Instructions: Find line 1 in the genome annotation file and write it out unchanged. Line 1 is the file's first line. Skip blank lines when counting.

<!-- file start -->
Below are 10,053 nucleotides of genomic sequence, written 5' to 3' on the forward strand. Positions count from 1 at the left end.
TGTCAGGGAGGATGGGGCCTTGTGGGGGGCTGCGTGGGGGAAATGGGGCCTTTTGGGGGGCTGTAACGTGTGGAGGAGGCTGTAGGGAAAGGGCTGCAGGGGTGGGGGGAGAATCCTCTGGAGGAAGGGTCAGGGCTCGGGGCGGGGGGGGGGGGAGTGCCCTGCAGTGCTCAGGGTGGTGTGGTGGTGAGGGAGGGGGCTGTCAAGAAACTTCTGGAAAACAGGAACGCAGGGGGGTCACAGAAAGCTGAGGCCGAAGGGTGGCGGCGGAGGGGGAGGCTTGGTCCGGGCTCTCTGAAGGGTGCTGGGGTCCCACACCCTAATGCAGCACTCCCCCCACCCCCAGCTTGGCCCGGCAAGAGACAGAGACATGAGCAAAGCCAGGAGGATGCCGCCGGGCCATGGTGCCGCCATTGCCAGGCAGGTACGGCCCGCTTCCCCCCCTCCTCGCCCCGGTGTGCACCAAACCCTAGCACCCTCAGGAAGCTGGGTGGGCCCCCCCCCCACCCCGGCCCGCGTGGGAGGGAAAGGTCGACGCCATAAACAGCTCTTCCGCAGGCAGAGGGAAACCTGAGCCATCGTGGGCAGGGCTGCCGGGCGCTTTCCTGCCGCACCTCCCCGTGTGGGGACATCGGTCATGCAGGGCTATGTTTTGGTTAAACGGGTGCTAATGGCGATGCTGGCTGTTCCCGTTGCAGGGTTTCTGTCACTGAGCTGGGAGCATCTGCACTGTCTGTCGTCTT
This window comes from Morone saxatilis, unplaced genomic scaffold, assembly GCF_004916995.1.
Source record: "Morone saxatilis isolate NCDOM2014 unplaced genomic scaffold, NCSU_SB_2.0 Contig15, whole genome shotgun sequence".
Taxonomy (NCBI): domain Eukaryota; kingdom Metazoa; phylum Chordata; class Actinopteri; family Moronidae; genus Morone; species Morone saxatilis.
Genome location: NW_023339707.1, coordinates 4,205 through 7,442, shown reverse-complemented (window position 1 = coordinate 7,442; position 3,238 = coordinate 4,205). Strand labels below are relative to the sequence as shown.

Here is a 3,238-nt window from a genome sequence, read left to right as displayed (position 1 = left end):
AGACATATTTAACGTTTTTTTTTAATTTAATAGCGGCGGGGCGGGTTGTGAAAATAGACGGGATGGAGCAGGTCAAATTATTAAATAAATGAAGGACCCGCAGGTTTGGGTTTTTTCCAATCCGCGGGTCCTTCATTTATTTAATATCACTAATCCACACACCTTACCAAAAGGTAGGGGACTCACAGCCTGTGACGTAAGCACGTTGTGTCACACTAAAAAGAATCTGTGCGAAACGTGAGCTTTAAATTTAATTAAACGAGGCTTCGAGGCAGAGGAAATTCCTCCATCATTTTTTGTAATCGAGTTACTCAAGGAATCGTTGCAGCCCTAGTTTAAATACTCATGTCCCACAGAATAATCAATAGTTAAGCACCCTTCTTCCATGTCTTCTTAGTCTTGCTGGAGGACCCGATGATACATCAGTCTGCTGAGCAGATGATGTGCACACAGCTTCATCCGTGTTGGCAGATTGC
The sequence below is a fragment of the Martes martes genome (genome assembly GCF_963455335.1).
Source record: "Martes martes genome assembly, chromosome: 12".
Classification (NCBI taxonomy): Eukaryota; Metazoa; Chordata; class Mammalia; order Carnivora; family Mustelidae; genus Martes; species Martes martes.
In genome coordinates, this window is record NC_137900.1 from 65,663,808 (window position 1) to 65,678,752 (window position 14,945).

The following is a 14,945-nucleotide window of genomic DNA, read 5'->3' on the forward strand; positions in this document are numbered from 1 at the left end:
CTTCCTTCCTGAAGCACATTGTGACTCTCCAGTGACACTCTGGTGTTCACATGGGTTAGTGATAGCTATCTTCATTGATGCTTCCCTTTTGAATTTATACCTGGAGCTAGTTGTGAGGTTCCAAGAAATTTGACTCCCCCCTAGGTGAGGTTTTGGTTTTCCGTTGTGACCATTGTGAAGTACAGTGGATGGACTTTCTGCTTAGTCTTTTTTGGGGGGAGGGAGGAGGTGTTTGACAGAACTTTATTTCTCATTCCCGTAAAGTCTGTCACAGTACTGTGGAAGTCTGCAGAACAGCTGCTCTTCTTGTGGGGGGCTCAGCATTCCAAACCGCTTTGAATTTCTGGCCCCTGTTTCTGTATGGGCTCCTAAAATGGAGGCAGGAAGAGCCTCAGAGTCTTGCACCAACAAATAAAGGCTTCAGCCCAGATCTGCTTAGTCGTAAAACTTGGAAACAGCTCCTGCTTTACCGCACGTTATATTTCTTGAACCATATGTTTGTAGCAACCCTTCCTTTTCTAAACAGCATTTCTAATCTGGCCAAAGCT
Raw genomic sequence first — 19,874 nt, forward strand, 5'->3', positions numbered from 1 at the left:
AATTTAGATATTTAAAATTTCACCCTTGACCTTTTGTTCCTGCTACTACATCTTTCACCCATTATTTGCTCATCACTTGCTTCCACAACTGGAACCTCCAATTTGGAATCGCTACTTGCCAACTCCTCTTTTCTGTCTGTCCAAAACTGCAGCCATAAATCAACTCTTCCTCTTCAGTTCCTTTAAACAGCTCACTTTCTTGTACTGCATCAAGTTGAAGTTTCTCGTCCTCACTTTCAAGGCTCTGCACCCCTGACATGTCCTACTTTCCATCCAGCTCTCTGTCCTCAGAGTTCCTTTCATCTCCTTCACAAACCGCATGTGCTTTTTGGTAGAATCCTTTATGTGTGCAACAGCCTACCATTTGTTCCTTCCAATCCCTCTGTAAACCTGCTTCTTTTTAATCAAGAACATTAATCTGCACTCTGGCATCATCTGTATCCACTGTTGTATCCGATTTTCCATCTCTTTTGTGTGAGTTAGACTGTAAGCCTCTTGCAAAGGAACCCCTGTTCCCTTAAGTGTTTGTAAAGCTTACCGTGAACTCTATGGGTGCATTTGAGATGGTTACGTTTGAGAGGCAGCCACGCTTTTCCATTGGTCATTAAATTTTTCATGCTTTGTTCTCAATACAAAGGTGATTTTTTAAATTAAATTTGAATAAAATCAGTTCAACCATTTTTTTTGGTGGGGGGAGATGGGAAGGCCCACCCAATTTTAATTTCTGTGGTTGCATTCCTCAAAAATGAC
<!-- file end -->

Below are 10,053 nucleotides of genomic sequence, written 5' to 3' on the forward strand. Positions count from 1 at the left end.